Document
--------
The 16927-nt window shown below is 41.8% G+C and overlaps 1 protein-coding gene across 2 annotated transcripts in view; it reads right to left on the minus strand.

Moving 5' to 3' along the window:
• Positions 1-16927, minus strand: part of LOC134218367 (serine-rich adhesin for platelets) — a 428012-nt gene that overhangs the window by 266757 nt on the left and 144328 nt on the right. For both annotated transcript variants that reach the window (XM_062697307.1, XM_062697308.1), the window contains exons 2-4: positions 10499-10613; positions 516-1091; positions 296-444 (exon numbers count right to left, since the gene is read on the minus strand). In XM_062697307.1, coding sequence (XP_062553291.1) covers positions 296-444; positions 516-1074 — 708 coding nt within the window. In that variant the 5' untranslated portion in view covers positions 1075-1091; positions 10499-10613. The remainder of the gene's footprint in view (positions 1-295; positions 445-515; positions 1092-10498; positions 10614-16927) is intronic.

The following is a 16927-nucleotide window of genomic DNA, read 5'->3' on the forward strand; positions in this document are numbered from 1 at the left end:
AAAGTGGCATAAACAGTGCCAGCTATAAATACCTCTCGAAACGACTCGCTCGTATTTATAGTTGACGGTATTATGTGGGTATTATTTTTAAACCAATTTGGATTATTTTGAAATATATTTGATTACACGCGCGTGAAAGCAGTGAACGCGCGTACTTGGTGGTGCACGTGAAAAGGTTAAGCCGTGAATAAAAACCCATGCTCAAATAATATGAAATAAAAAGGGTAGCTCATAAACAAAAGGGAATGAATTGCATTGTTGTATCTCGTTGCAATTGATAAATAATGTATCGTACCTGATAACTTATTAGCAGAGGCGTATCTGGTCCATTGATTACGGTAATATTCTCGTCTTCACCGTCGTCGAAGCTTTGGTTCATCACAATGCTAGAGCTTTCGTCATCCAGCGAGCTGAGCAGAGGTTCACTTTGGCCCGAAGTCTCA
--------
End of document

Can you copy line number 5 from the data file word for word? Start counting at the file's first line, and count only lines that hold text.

AAAGTGGCATAAACAGTGCCAGCTATAAATACCTCTCGAAACGACTCGCTCGTATTTATAGTTGACGGTATTATGTGGGTATTATTTTTAAACCAATTTGGATTATTTTGAAATATATTTGATTACACGCGCGTGAAAGCAGTGAACGCGCGTACTTGGTGGTGCACGTGAAAAGGTTAAGCCGTGAATAAAAACCCATGCTCAAATAATATGAAATAAAAAGGGTAGCTCATAAACAAAAGGGAATGAATTGCATTGTTGTATCTCGTTGCAATTGATAAATAATGTATCGTACCTGATAACTTATTAGCAGAGGCGTATCTGGTCCATTGATTACGGTAATATTCTCGTCTTCACCGTCGTCGAAGCTTTGGTTCATCACAATGCTAGAGCTTTCGTCATCCAGCGAGCTGAGCAGAGGTTCACTTTGGCCCGAAGTCTCA